Don’t Drive on Bald Tires
Even though money is tight, don’t scrimp by putting off the replacement of your worn vehicle tires. An excessively worn tire compromises your driving safety.
Even if your tire tread isn’t yet worn to the legal limit of 1/16 inch that’s common in the most states, tire performance can be significantly degraded, especially in wet and snowy conditions.
When we tested tires with tread that was still half of the original depth, about 5/32 inch, the car took longer to brake on wet surfaces and had an 8 percent drop in hydroplaning resistance and 15 percent less overall snow traction.
A good time to start shopping for replacement tires is when the tread is still about 1/8 inch deep in any one groove. To gauge this, insert a quarter in a tread groove with Washington’s head facing down. If you can see George’s hairline, it’s time to start shopping for new tires. If you do this with a penny and can see the top of Lincoln’s head, your tires have reached the legal limit and are due for immediate replacement. Again, if you can see the top of Washington’s head when you insert a quarter into a tread groove; your tires are nearing the end.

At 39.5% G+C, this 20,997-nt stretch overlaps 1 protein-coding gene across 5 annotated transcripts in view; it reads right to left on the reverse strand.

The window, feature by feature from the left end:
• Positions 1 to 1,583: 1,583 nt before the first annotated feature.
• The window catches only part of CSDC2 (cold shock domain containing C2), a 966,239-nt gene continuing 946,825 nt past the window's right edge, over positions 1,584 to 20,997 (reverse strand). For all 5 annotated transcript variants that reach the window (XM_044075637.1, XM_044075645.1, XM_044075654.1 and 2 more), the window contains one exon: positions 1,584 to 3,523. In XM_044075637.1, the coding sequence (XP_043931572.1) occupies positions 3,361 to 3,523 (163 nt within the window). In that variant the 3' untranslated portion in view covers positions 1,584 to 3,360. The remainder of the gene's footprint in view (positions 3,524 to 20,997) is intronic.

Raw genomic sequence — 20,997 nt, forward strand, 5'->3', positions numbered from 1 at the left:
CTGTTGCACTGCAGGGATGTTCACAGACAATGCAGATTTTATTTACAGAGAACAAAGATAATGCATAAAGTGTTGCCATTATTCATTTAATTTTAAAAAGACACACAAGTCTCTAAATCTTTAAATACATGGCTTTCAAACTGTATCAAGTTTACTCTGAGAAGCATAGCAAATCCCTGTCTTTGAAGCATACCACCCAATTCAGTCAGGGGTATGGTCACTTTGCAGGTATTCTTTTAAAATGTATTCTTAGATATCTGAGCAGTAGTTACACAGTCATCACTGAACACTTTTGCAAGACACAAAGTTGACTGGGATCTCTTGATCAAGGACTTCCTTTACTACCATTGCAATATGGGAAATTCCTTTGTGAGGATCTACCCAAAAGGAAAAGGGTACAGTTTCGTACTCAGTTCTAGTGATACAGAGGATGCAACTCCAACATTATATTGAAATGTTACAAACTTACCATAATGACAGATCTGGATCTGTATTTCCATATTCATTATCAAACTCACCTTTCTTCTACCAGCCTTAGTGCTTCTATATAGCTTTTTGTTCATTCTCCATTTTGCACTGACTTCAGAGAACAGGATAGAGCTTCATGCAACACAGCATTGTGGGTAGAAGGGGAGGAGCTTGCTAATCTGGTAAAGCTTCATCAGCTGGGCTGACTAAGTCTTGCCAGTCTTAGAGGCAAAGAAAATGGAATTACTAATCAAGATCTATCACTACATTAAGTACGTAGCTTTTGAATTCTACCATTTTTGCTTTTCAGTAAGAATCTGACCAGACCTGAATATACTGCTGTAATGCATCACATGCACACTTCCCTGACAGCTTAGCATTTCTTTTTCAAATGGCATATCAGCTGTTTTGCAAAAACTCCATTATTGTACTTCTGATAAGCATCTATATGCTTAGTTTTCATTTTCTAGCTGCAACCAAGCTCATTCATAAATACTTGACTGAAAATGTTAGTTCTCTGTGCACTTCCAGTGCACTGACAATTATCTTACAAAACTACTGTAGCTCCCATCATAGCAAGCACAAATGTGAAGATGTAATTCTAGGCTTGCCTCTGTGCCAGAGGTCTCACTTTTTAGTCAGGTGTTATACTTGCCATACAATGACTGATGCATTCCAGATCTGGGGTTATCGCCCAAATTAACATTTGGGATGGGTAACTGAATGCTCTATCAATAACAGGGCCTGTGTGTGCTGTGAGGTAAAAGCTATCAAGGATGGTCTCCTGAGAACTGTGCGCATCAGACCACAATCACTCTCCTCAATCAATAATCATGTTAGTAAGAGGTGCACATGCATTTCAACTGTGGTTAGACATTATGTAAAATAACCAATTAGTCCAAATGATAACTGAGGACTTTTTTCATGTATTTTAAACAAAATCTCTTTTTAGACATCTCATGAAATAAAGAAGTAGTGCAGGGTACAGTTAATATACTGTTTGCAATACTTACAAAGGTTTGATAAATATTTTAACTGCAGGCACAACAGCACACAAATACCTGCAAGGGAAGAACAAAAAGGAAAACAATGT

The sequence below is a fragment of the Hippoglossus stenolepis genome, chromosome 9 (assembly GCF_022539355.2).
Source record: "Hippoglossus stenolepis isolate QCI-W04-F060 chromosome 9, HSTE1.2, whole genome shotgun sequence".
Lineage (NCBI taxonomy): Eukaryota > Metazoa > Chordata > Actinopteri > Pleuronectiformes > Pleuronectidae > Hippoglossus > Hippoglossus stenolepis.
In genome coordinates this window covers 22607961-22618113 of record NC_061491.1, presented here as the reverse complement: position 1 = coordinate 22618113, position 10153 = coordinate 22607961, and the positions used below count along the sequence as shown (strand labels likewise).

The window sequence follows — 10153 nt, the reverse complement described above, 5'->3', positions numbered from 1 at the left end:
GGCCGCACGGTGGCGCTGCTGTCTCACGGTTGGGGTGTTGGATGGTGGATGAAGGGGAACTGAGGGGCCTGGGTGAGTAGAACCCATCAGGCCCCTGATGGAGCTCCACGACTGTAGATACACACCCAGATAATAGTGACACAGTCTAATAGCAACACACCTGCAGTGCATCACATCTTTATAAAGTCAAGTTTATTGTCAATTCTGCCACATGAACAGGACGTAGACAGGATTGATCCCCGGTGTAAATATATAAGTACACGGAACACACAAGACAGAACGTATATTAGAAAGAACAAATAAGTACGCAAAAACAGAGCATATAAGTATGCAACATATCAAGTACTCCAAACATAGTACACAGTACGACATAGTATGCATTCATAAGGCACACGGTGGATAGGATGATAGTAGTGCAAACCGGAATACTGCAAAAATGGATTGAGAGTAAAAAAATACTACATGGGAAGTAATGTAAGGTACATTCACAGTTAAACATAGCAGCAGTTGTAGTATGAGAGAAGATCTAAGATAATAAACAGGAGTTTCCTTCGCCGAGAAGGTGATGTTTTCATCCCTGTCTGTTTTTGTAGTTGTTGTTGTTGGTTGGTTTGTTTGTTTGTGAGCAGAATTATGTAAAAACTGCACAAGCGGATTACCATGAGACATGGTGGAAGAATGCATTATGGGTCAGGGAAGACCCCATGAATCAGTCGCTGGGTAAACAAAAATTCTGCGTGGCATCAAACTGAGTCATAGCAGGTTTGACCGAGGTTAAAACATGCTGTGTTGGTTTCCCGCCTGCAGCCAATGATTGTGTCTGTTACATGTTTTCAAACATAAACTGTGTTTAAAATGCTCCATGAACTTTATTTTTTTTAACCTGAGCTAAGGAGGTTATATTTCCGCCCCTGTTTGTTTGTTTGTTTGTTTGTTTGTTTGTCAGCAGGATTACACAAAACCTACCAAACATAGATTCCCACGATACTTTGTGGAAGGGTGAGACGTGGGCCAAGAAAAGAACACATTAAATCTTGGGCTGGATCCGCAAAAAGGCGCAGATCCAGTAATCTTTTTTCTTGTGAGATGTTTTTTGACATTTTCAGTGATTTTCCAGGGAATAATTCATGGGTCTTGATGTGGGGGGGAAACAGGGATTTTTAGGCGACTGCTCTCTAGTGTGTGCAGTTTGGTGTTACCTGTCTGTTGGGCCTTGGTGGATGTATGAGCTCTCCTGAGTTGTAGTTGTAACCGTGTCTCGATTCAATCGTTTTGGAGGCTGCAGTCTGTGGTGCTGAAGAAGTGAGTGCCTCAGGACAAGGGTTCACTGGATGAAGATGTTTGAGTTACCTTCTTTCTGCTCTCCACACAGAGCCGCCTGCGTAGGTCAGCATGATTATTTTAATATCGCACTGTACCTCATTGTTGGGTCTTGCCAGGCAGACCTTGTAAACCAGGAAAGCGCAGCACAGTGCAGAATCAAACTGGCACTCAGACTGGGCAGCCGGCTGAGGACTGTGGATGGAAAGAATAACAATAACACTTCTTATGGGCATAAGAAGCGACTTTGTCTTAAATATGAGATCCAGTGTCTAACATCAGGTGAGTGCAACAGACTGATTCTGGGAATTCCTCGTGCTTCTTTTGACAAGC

To get the most mileage out of your tires, check the pressure once a month when the tires are cold. Proper inflation pressures are usually listed on a placard inside the driver’s doorjamb, in the glove box, or on the fuel-filler door. Under inflated tires can overheat, cause premature wear, and increase rolling resistance, which hurts your car’s gas mileage.